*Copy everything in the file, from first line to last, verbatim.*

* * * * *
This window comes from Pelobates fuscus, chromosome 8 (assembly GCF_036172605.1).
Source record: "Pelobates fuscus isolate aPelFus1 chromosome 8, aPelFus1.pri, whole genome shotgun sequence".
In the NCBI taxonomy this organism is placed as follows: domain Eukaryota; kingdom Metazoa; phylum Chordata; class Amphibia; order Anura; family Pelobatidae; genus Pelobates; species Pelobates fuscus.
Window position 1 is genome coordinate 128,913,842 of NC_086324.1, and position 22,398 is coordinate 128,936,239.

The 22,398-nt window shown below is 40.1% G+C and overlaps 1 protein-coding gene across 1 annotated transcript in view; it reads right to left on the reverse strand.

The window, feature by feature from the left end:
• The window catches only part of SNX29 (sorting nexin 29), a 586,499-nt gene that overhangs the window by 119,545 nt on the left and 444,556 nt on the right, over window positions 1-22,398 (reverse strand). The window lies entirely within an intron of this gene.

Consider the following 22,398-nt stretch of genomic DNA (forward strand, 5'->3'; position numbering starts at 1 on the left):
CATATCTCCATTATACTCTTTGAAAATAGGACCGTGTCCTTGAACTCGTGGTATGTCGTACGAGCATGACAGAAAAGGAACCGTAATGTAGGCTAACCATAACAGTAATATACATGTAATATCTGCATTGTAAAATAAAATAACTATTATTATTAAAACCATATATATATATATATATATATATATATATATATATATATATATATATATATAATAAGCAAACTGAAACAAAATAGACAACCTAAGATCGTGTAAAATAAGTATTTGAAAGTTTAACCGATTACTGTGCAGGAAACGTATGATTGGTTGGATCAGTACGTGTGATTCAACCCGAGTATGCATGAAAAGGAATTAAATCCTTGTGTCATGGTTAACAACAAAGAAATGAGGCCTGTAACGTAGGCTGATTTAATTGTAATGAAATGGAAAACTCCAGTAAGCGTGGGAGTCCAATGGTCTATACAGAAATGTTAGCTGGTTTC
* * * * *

This window comes from Pelobates fuscus, chromosome 8 (assembly GCF_036172605.1).
Source record: "Pelobates fuscus isolate aPelFus1 chromosome 8, aPelFus1.pri, whole genome shotgun sequence".
In the NCBI taxonomy this organism is placed as follows: domain Eukaryota; kingdom Metazoa; phylum Chordata; class Amphibia; order Anura; family Pelobatidae; genus Pelobates; species Pelobates fuscus.
Window position 1 is genome coordinate 128,913,842 of NC_086324.1, and position 22,398 is coordinate 128,936,239.

The 22,398-nt window shown below is 40.1% G+C and overlaps 1 protein-coding gene across 1 annotated transcript in view; it reads right to left on the reverse strand.

The window, feature by feature from the left end:
• The window catches only part of SNX29 (sorting nexin 29), a 586,499-nt gene that overhangs the window by 119,545 nt on the left and 444,556 nt on the right, over window positions 1-22,398 (reverse strand). The window lies entirely within an intron of this gene.

Consider the following 22,398-nt stretch of genomic DNA (forward strand, 5'->3'; position numbering starts at 1 on the left):
CATATCTCCATTATACTCTTTGAAAATAGGACCGTGTCCTTGAACTCGTGGTATGTCGTACGAGCATGACAGAAAAGGAACCGTAATGTAGGCTAACCATAACAGTAATATACATGTAATATCTGCATTGTAAAATAAAATAACTATTATTATTAAAACCATATATATATATATATATATATATATATATATATATATATATATATATATATAATAAGCAAACTGAAACAAAATAGACAACCTAAGATCGTGTAAAATAAGTATTTGAAAGTTTAACCGATTACTGTGCAGGAAACGTATGATTGGTTGGATCAGTACGTGTGATTCAACCCGAGTATGCATGAAAAGGAATTAAATCCTTGTGTCATGGTTAACAACAAAGAAATGAGGCCTGTAACGTAGGCTGATTTAATTGTAATGAAATGGAAAACTCCAGTAAGCGTGGGAGTCCAATGGTCTATACAGAAATGTTAGCTGGTTTC